Like Rafferty, county officials have researched dozens of different systems and have weighed the pros and cons of having a way of notifying the public on a large scale during times of emergency.

For Lawrence County, cost has been the most prohibitive factor, said Sandvick. The county currently pays $1,500 monthly just for automatic telephone number and location services.

That's just one cost associated with their system. The county utilizes a number of different programs to try and make their emergency response as fast and effective as possible, he said.

"We have to buy new 911 equipment every four to five years to keep current with updates," he said.

The county is already facing a $90,000 cost in the next couple years to upgrade its current phone system to include text message notifications and more sophisticated cellular phone GPS tracking, said Sandvick.

The cost to incorporate a reverse notification system is considerate, he said.

"One of the estimates was $31,000 to install," said Sandvick. "There was also a $5,000 annual fee to maintain it."

He was told the cost to one neighboring county for a single message transmission was $2,000.

School districts in the Northern Hills use an emergency notification system called SchoolReach to notify students and parents of late starts, early release and school cancellations.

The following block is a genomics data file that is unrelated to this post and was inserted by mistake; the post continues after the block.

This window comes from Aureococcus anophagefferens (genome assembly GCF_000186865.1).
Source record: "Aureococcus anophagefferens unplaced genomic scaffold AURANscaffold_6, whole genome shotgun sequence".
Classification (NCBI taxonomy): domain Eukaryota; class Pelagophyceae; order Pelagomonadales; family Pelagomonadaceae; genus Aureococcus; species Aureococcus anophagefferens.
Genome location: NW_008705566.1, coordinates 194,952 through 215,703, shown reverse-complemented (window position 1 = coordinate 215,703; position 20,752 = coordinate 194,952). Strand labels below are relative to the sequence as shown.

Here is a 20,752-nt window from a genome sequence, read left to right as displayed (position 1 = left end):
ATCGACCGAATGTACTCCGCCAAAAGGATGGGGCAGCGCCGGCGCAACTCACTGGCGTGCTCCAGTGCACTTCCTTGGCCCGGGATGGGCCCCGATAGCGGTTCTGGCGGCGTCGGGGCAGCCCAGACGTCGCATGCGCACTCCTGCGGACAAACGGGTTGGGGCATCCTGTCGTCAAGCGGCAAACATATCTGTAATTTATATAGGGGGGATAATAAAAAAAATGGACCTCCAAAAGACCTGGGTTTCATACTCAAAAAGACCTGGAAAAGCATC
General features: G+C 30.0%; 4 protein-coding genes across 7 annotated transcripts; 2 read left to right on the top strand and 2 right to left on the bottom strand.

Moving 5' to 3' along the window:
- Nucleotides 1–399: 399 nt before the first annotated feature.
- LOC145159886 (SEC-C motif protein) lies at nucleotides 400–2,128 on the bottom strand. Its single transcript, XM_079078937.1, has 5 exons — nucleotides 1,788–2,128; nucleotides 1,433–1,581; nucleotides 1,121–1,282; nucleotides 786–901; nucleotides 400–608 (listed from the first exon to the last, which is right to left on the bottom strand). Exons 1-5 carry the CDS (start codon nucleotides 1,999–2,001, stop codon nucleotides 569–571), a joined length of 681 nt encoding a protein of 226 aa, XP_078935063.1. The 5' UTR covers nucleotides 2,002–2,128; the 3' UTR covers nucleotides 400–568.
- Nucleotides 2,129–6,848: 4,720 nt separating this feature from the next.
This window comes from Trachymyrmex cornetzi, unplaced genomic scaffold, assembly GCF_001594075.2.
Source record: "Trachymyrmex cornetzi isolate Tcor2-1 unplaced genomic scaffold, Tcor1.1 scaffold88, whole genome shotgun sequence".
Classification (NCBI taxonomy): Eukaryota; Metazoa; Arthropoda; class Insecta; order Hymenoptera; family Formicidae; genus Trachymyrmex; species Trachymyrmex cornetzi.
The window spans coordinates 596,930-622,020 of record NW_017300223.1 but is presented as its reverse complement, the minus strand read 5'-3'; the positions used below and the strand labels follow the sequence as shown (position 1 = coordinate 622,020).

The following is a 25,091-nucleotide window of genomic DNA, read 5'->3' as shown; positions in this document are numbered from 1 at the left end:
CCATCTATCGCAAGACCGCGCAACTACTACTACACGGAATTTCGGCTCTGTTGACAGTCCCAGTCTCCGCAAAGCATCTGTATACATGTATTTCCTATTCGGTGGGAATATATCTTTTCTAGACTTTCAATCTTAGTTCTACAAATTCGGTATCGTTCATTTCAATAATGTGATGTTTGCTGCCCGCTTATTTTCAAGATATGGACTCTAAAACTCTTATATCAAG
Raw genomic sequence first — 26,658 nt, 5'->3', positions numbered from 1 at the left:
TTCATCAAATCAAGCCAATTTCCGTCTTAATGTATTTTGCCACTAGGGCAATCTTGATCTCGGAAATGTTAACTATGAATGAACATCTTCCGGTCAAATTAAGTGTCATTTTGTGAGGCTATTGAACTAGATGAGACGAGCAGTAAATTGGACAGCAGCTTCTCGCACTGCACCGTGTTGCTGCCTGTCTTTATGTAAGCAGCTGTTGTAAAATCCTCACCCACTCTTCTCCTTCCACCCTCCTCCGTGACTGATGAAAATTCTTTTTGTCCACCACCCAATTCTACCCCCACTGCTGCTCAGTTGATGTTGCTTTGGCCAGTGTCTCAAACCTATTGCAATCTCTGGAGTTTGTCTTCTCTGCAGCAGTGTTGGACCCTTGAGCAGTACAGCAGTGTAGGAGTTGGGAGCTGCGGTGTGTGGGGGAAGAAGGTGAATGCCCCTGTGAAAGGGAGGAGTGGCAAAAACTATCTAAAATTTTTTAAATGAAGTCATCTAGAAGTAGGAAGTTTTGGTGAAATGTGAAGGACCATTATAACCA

Former Belle Fourche School Superintendent Bill O'Dea is the South Dakota representative for SchoolReach and parent company GroupCast.

He incorporated SchoolReach as a communication tool while superintendent. Of the 170 school districts in South Dakota, 150 utilize the SchoolReach system, he said.

O'Dea said the notification system is a great tool in being able to quickly contact student, parent and staff. SchoolReach sends messages via telephone, text and e-mail.

While schools previously relied on phone trees, O'Dea said there is a high failure rate.

"If one person forgets to call or is gone, the chain ends," he said.

He said SchoolReach is effective because it can be programmed to contact certain groups within the school for different purposes.

It's also cost effective, charging $1 per student, he said.

O'Dea referenced a recent incident when the Brandon Valley school district used the program to notify parents of students traveling to the West Coast on a bus who got caught in a blizzard.

"The system called back every 45 minutes to update the parents and let them know everyone was safe," he said.

Spearfish Superintendent of Schools Dave Peters has nothing but praise for the SchoolReach system.

"It's a great tool for us and one of the better things we've done as far as parent communication and school safety," he said. "All we do is record a message, tell it what time to send the message and it makes all those phone calls."

Likewise, Lead-Deadwood Superintendent of Schools Dr. Dan Leikvold finds the SchoolReach program invaluable for communicating with staff, students and parents.

“We also have a cyber bullying tip line available to students and families that is provided by SchoolReach,” said Leikvold.

Rafferty and Sandvick both believe the communities will eventually integrate a reverse calling system. It's just a matter of when.

"We've had some tight budget years and really had to pick and choose what we can purchase," said Rafferty. "We realize how important this is. Hopefully in the next several years this is something we can bring into play."